Back to A Brief Guide to C


Structures (structs) are really amazingly useful constructs which package related variables. Here's the simplest way to call them:
01 struct foo {
       unsigned short int bar;
       char baz[15];
       float qux;
   };

   int main() {
08     struct foo myfoo; /* instantiate a foo struct called 'myfoo' */
    
09     myfoo.bar = 42;
       myfoo.baz = "Towel";
       myfoo.qux = (float)myfoo.bar * .3;
    
       return(0);
   }
  • line 01: At this line you can see the definition of the foo structure. This is not defining a specific piece of memory as you do when you create a variable (like int foo); instead, it is just defining a template for the later creation of a specific instance of the structure. Think of it sort of like defining your own type

    As you can see, you could put anything in the struct -- even other structs.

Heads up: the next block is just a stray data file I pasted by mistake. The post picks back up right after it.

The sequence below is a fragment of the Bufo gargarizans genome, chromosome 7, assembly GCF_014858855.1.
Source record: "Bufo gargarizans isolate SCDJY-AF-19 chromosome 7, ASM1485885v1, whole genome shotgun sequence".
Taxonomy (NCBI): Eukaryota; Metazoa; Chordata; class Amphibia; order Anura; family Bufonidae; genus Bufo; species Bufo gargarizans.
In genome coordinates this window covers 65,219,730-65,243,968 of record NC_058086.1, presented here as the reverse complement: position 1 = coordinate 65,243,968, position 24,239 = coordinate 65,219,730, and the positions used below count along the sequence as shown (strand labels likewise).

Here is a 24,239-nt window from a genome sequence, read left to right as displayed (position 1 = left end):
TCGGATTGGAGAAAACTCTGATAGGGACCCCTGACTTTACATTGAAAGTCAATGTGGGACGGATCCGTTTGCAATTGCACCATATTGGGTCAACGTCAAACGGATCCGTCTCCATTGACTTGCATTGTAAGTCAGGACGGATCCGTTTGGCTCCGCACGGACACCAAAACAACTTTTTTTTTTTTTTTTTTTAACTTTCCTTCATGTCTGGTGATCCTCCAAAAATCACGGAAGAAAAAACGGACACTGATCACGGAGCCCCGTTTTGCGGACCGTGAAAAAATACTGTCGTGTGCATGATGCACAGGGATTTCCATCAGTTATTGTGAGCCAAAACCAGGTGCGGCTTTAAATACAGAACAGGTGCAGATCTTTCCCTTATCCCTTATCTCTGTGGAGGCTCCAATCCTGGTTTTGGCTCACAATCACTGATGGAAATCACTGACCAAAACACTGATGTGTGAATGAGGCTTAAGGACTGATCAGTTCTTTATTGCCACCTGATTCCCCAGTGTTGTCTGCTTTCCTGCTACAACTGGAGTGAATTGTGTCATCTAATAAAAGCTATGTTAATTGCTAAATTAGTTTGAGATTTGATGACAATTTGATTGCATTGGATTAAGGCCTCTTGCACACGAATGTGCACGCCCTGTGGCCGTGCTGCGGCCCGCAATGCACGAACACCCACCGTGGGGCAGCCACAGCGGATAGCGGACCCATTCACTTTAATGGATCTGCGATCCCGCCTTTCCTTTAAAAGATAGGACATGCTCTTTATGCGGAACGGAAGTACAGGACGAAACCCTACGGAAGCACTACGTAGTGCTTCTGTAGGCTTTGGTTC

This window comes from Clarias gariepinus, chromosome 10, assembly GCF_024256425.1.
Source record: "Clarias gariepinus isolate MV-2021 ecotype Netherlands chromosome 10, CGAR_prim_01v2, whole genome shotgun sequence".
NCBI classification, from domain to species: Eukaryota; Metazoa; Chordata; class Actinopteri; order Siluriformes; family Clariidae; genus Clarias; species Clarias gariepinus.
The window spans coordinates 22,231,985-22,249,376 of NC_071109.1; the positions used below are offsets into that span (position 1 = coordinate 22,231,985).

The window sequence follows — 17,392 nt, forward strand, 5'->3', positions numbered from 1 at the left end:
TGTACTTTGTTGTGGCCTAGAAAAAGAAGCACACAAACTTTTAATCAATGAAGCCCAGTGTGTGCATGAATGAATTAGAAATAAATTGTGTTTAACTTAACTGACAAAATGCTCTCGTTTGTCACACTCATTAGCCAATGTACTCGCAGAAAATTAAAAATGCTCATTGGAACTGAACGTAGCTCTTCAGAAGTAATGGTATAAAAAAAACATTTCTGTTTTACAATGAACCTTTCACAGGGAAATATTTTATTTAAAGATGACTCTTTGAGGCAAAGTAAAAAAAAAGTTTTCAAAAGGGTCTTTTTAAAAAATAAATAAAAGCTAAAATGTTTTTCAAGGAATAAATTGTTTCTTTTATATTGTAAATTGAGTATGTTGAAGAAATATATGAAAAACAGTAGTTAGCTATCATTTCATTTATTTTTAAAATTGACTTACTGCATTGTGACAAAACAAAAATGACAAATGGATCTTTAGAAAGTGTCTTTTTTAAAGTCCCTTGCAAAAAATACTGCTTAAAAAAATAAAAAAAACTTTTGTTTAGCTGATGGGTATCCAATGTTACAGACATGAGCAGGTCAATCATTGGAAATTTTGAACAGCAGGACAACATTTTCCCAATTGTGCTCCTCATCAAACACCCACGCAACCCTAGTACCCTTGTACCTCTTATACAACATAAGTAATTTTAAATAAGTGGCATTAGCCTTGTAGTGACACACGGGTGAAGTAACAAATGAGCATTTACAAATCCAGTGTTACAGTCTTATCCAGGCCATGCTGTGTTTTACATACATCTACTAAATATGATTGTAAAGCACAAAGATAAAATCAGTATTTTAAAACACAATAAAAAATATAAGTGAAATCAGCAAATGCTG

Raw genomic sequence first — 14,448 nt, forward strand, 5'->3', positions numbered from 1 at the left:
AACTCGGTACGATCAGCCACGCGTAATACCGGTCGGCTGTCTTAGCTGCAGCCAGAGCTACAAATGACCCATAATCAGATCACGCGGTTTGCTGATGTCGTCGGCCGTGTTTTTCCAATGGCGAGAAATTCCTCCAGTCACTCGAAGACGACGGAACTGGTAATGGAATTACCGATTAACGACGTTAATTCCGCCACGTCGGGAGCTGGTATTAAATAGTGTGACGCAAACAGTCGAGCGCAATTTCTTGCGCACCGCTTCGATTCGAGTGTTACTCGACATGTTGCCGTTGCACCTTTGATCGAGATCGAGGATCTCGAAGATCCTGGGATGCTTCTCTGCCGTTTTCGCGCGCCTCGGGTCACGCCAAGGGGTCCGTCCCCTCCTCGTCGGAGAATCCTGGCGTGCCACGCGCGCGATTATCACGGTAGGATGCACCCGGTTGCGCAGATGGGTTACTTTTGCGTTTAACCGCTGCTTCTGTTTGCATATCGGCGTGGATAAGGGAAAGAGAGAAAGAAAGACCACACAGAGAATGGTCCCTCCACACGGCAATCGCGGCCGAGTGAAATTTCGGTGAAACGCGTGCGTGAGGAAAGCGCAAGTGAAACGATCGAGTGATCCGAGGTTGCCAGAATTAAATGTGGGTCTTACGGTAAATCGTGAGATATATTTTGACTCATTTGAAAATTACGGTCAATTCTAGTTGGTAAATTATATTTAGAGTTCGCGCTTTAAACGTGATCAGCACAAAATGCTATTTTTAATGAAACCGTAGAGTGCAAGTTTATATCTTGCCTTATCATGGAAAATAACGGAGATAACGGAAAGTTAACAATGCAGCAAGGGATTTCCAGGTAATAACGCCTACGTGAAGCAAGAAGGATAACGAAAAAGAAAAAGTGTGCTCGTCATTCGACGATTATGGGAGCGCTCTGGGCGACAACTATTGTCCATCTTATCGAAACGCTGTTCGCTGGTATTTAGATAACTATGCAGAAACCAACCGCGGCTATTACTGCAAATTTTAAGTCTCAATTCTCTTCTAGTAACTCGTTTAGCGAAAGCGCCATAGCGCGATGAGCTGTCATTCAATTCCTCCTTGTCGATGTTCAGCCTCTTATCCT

• line 08: This line shows the creation of a variable of the foo structure type called myfoo. I'll show a way around this somewhat awkward syntax later.

  • line 09: Accessing the members of the foo struct is done with a dot.
Simple enough, eh? So how do you get around the awkward struct name variable_name syntax? Like this:
01 struct foo { /* first, define your struct */
       int bar;
       float baz;
   };

   /* this makes 'nodefoo' short for 'struct foo' */
07 typedef struct foo nodefoo; 

   int main() {
10     nodefoo mynode;
       /* etc... */
   }
  • line 01: Define a structure as I did in the first example.

  • line 07: The typedef can be used in this context to make nodefoo "mean" struct foo.
  • line 10: Because you used the typedef you can refer to the foo structure with nodefoo. A bit simpler and clearer.

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